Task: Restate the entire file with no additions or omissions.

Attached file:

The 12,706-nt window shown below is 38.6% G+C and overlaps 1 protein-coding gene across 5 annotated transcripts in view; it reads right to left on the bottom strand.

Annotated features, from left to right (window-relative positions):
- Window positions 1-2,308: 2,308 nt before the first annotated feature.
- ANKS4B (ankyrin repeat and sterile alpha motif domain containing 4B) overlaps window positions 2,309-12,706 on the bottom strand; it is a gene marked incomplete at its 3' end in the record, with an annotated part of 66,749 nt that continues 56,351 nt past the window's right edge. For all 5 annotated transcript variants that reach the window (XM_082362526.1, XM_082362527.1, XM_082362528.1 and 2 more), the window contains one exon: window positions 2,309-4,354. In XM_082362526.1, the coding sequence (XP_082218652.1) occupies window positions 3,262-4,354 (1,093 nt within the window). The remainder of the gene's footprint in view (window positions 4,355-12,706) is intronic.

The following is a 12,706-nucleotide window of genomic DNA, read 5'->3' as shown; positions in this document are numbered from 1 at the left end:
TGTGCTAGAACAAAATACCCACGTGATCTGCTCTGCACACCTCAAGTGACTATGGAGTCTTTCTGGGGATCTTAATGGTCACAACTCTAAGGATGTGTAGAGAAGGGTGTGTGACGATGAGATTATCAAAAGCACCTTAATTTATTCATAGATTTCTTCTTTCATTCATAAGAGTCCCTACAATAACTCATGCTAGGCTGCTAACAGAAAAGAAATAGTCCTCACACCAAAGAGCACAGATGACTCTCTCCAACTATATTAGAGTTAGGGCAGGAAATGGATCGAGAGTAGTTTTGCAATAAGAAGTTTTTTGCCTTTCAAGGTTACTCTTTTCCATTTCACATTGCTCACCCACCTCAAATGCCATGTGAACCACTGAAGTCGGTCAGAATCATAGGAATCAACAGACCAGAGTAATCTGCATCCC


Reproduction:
The 12,706-nt window shown below is 38.6% G+C and overlaps 1 protein-coding gene across 5 annotated transcripts in view; it reads right to left on the bottom strand.

Annotated features, from left to right (window-relative positions):
- Window positions 1-2,308: 2,308 nt before the first annotated feature.
- ANKS4B (ankyrin repeat and sterile alpha motif domain containing 4B) overlaps window positions 2,309-12,706 on the bottom strand; it is a gene marked incomplete at its 3' end in the record, with an annotated part of 66,749 nt that continues 56,351 nt past the window's right edge. For all 5 annotated transcript variants that reach the window (XM_082362526.1, XM_082362527.1, XM_082362528.1 and 2 more), the window contains one exon: window positions 2,309-4,354. In XM_082362526.1, the coding sequence (XP_082218652.1) occupies window positions 3,262-4,354 (1,093 nt within the window). The remainder of the gene's footprint in view (window positions 4,355-12,706) is intronic.

The following is a 12,706-nucleotide window of genomic DNA, read 5'->3' as shown; positions in this document are numbered from 1 at the left end:
TGTGCTAGAACAAAATACCCACGTGATCTGCTCTGCACACCTCAAGTGACTATGGAGTCTTTCTGGGGATCTTAATGGTCACAACTCTAAGGATGTGTAGAGAAGGGTGTGTGACGATGAGATTATCAAAAGCACCTTAATTTATTCATAGATTTCTTCTTTCATTCATAAGAGTCCCTACAATAACTCATGCTAGGCTGCTAACAGAAAAGAAATAGTCCTCACACCAAAGAGCACAGATGACTCTCTCCAACTATATTAGAGTTAGGGCAGGAAATGGATCGAGAGTAGTTTTGCAATAAGAAGTTTTTTGCCTTTCAAGGTTACTCTTTTCCATTTCACATTGCTCACCCACCTCAAATGCCATGTGAACCACTGAAGTCGGTCAGAATCATAGGAATCAACAGACCAGAGTAATCTGCATCCC